News about Health (Part 77)

Helicobacter pylori anti-CagA antibodies: SUBJECTS AND METHOD Part 2

CLO test
One biopsy was placed into the CLOtest (Clia Waived, USA) and kept at room temperature. The results were recorded as specified by the manufacturer.

Biopsies for culture were dissected into small pieces using a sterile blade and then inoculated onto Colombia agar medium (Oxoid, United Kingdom), with 5% defibrinated sheep blood and selective supplements (H pylori-selective supplement, Oxoid). The cultures were incubated in anaerobic jars, in humidified, microaerophilic conditions, using CompyGen Gas pack (Oxoid) at 37°C for five days. The organisms were identified as H pylori by Gram staining, colony morphology, and urease, oxidase and catalase-posi-tive reactions.

Helicobacter pylori anti-CagA antibodies: SUBJECTS AND METHOD Part 1

Symptomatic subjects: Sixty-six patients attending the endoscopy unit at the Samatya Hospital, Istanbul, Turkey, from March to July 2000, with dyspepsia and abdominal pain as their main complaint, were selected randomly. The study group comprised 38 men and 28 women, 16 to 74 years of age (average age 45 years). All patients underwent endoscopy, and three biopsies were taken from the antral part of the stomach for CLO, culture and histology. A serum sample was obtained from each patient and stored at —20°C. Asymptomatic subjects: One hundred nineteen subjects (blood donors, school teachers and health workers), 20 to 65 years of age (average age 37 years), with no history of abdominal pain were selected randomly. A serum sample was obtained from each subject and stored at —20°C. A questionnaire was filled out for each subject.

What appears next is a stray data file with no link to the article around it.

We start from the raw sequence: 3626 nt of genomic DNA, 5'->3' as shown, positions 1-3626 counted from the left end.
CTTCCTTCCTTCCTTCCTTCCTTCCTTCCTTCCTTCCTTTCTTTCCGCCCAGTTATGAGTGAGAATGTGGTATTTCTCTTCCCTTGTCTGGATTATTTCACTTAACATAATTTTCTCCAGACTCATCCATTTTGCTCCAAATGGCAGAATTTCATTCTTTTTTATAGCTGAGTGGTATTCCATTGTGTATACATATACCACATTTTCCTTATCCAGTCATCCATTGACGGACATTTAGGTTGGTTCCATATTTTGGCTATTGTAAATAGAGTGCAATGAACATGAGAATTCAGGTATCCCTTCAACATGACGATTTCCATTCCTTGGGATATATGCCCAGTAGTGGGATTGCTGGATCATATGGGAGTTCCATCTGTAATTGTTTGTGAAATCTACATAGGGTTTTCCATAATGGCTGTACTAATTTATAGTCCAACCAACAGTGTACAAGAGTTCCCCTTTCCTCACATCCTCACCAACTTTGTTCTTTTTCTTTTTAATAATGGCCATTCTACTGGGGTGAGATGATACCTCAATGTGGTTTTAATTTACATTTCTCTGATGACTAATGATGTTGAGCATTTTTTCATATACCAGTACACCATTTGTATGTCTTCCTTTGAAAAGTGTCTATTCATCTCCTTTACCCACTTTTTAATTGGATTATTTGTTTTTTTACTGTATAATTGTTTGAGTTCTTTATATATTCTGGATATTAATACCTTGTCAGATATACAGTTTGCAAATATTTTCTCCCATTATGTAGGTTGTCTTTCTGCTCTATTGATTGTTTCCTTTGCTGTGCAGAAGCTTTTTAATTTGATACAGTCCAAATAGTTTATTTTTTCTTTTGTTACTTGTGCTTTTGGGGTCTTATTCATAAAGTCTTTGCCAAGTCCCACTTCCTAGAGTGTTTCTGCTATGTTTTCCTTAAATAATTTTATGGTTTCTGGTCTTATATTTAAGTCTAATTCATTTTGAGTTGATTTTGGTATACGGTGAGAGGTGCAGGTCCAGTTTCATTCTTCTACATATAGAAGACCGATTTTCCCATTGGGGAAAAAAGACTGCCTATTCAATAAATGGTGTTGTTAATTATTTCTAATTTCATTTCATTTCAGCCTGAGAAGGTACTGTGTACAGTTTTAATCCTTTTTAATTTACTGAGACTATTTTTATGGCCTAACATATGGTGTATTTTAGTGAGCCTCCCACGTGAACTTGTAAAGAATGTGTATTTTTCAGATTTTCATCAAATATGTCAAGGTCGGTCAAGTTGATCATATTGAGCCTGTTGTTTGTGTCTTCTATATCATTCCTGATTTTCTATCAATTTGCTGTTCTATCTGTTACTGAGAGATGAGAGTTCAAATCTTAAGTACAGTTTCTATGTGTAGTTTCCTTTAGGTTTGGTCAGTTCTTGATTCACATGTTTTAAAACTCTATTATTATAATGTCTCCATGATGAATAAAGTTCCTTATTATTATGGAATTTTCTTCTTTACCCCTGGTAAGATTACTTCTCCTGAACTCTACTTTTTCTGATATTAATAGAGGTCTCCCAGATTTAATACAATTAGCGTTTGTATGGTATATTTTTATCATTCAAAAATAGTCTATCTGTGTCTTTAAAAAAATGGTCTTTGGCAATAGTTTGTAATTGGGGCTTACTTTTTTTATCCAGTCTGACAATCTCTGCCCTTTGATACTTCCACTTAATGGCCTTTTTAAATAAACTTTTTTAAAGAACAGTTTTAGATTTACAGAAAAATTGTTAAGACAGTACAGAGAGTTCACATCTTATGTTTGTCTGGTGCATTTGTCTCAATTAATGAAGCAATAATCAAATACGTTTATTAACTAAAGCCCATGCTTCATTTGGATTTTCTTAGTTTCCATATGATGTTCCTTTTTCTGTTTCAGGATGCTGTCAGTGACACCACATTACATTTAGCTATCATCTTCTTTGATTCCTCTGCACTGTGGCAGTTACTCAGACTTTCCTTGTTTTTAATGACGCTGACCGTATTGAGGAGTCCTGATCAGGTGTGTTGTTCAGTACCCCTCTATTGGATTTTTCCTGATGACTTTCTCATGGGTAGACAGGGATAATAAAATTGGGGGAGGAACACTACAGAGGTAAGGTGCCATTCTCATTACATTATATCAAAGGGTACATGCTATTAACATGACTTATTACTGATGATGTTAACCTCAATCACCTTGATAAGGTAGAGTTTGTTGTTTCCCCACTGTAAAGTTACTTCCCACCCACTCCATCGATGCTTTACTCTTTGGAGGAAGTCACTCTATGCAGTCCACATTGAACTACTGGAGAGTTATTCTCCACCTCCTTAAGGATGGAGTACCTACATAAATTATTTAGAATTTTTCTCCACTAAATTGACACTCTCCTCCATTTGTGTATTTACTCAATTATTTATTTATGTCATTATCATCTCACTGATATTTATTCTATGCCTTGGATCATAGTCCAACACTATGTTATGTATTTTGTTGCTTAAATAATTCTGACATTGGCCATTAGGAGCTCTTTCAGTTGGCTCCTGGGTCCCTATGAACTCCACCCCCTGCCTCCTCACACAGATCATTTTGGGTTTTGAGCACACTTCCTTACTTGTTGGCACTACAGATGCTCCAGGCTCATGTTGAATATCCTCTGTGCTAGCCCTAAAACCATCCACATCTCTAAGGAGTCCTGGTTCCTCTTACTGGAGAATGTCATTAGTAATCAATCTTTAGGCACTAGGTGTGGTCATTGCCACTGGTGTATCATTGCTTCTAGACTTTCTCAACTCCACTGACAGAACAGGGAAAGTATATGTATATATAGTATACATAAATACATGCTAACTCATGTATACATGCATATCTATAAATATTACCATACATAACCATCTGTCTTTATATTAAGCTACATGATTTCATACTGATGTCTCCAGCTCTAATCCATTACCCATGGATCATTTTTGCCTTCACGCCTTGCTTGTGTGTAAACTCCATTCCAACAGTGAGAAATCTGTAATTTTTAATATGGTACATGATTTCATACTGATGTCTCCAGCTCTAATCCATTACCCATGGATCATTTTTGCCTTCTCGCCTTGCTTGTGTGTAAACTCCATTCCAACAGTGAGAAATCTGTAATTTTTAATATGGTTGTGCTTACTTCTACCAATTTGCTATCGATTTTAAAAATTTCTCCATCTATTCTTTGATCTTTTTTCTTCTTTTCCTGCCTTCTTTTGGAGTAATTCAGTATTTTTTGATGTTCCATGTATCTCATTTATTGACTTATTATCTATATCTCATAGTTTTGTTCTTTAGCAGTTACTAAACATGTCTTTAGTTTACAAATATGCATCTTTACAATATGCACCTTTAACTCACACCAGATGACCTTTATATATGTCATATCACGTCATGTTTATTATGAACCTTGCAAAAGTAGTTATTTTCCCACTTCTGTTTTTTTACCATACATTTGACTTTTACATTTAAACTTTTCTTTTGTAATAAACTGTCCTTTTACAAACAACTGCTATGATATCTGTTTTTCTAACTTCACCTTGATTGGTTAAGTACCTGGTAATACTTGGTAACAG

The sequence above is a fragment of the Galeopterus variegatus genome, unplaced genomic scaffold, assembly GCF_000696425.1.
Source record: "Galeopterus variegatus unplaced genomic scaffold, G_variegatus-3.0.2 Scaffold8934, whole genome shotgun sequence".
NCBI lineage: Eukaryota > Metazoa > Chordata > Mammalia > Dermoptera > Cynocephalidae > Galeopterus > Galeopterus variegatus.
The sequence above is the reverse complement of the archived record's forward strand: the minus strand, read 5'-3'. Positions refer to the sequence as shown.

Helicobacter pylori anti-CagA antibodies: Prevalence in symptomatic and asymptomatic subjects in Turkey

Helicobacter pyloriHelicobacter pylori colonize the stomachs of approximately 50% of the world’s population. The prevalence of infection ranges from 25% in developed countries to more than 90% in developing countries. In spite of this high prevalence, only a small percentage of infected individuals develop peptic ulcer disease, of which H pylori plays an important role in the pathogenesis. The cytotoxin-associated gene (cagA) and vacuolating cyto-toxin gene (vacA) are among the important factors in the pathogenesis of peptic ulcer disease. These genes encode for CagA and VacA proteins, which stimulate antibody formation in infected patients. The association of such antibodies with an increased risk of developing peptic ulcer diseases is controversial. Investigators from developed countries have found a significant association between the prevalence of CagA antibodies and duodenal ulcer. However, other studies, particularly those from developing countries, have shown no such association.

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